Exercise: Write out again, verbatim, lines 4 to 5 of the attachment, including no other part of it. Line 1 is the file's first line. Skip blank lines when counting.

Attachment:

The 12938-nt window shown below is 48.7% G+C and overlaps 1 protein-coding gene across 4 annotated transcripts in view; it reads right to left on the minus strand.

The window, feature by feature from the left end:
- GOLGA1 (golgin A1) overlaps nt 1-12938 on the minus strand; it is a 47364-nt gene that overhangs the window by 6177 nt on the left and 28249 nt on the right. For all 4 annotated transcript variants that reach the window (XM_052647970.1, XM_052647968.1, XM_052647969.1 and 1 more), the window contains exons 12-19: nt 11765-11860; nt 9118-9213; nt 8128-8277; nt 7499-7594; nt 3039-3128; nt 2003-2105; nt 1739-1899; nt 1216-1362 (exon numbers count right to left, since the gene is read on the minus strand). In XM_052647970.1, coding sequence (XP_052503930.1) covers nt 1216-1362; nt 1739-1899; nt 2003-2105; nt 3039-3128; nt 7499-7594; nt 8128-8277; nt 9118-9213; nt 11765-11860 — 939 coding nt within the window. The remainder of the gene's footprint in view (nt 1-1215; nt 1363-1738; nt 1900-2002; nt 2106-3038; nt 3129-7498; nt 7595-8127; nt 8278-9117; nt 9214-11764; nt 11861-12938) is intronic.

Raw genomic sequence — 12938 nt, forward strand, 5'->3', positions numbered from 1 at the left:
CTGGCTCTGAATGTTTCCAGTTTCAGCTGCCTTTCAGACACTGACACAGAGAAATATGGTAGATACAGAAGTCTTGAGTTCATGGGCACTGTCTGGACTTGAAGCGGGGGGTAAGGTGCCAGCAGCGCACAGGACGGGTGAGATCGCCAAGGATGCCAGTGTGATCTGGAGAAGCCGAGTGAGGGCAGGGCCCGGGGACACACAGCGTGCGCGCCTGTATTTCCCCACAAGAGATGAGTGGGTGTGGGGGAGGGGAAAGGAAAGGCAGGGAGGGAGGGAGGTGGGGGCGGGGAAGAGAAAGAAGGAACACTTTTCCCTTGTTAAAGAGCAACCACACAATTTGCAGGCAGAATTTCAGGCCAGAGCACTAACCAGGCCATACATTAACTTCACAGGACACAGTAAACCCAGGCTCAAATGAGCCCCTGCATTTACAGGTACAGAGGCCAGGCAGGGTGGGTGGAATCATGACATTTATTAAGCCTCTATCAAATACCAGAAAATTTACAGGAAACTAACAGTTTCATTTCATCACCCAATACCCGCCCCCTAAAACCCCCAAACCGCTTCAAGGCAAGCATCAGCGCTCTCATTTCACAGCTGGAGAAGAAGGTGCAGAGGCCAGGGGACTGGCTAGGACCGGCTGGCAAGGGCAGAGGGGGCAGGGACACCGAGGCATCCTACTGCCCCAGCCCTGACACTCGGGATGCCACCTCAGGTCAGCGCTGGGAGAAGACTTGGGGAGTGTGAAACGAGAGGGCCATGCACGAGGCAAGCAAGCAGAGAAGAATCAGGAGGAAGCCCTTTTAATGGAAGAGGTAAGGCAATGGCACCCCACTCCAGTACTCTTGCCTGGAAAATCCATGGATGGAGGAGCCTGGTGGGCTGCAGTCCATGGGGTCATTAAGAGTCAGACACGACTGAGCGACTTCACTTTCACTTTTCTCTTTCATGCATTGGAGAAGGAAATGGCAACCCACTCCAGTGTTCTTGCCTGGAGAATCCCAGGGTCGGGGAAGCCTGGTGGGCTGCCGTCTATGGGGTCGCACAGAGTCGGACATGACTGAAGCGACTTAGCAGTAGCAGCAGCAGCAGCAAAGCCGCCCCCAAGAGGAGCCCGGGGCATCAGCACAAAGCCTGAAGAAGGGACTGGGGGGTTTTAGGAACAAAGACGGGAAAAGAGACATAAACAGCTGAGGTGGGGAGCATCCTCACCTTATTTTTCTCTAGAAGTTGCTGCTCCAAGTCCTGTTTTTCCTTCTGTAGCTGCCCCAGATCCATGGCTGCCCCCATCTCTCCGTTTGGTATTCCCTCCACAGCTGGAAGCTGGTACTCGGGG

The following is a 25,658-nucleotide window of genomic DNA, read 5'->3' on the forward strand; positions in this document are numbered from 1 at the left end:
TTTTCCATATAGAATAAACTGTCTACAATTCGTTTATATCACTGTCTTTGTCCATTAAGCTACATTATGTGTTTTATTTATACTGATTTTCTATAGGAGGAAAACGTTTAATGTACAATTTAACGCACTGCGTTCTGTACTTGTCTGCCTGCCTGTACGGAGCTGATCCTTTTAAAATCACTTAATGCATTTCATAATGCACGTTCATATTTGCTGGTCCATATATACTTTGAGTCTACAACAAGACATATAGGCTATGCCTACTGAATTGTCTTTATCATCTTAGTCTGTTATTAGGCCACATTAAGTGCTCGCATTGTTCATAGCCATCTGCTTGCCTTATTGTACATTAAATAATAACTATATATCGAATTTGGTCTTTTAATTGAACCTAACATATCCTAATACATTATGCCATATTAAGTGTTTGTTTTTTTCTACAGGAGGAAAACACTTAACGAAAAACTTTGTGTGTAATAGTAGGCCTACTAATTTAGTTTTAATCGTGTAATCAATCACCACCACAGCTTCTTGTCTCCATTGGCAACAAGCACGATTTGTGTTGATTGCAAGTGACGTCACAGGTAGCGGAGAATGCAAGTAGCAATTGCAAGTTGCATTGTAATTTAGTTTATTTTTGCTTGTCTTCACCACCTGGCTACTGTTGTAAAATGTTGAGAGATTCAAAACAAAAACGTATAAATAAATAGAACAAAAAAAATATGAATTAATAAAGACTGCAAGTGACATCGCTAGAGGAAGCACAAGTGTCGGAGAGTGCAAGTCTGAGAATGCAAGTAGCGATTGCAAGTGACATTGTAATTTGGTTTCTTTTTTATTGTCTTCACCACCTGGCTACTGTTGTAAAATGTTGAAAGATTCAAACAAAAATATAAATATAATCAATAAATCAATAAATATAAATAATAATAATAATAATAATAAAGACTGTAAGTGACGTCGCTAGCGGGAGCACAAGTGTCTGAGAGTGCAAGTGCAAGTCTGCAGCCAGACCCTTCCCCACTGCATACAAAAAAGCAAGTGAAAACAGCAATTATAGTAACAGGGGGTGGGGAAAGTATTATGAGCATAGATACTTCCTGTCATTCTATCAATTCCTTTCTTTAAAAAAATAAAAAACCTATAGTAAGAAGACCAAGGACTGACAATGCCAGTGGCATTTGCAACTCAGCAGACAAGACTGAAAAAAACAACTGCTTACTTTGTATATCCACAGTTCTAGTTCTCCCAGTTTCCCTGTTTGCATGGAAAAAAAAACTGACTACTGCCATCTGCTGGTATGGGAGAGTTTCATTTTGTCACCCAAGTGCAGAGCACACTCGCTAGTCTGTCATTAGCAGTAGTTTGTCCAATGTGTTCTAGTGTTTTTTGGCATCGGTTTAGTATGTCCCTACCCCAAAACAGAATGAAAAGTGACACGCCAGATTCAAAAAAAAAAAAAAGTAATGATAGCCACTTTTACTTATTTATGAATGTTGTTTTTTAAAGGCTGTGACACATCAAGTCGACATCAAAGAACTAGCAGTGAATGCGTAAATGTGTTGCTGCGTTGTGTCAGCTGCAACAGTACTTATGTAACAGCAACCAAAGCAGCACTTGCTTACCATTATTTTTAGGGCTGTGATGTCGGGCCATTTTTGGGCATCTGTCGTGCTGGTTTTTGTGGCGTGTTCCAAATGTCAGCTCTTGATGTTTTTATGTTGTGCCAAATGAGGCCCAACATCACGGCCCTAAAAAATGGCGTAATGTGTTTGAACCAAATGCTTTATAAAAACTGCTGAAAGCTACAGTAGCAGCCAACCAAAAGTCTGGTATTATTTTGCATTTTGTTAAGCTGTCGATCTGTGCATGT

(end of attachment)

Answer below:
Raw genomic sequence — 12938 nt, forward strand, 5'->3', positions numbered from 1 at the left:
CTGGCTCTGAATGTTTCCAGTTTCAGCTGCCTTTCAGACACTGACACAGAGAAATATGGTAGATACAGAAGTCTTGAGTTCATGGGCACTGTCTGGACTTGAAGCGGGGGGTAAGGTGCCAGCAGCGCACAGGACGGGTGAGATCGCCAAGGATGCCAGTGTGATCTGGAGAAGCCGAGTGAGGGCAGGGCCCGGGGACACACAGCGTGCGCGCCTGTATTTCCCCACAAGAGATGAGTGGGTGTGGGGGAGGGGAAAGGAAAGGCAGGGAGGGAGGGAGGTGGGGGCGGGGAAGAGAAAGAAGGAACACTTTTCCCTTGTTAAAGAGCAACCACACAATTTGCAGGCAGAATTTCAGGCCAGAGCACTAACCAGGCCATACATTAACTTCACAGGACACAGTAAACCCAGGCTCAAATGAGCCCCTGCATTTACAGGTACAGAGGCCAGGCAGGGTGGGTGGAATCATGACATTTATTAAGCCTCTATCAAATACCAGAAAATTTACAGGAAACTAACAGTTTCATTTCATCACCCAATACCCGCCCCCTAAAACCCCCAAACCGCTTCAAGGCAAGCATCAGCGCTCTCATTTCACAGCTGGAGAAGAAGGTGCAGAGGCCAGGGGACTGGCTAGGACCGGCTGGCAAGGGCAGAGGGGGCAGGGACACCGAGGCATCCTACTGCCCCAGCCCTGACACTCGGGATGCCACCTCAGGTCAGCGCTGGGAGAAGACTTGGGGAGTGTGAAACGAGAGGGCCATGCACGAGGCAAGCAAGCAGAGAAGAATCAGGAGGAAGCCCTTTTAATGGAAGAGGTAAGGCAATGGCACCCCACTCCAGTACTCTTGCCTGGAAAATCCATGGATGGAGGAGCCTGGTGGGCTGCAGTCCATGGGGTCATTAAGAGTCAGACACGACTGAGCGACTTCACTTTCACTTTTCTCTTTCATGCATTGGAGAAGGAAATGGCAACCCACTCCAGTGTTCTTGCCTGGAGAATCCCAGGGTCGGGGAAGCCTGGTGGGCTGCCGTCTATGGGGTCGCACAGAGTCGGACATGACTGAAGCGACTTAGCAGTAGCAGCAGCAGCAGCAAAGCCGCCCCCAAGAGGAGCCCGGGGCATCAGCACAAAGCCTGAAGAAGGGACTGGGGGGTTTTAGGAACAAAGACGGGAAAAGAGACATAAACAGCTGAGGTGGGGAGCATCCTCACCTTATTTTTCTCTAGAAGTTGCTGCTCCAAGTCCTGTTTTTCCTTCTGTAGCTGCCCCAGATCCATGGCTGCCCCCATCTCTCCGTTTGGTATTCCCTCCACAGCTGGAAGCTGGTACTCGGGG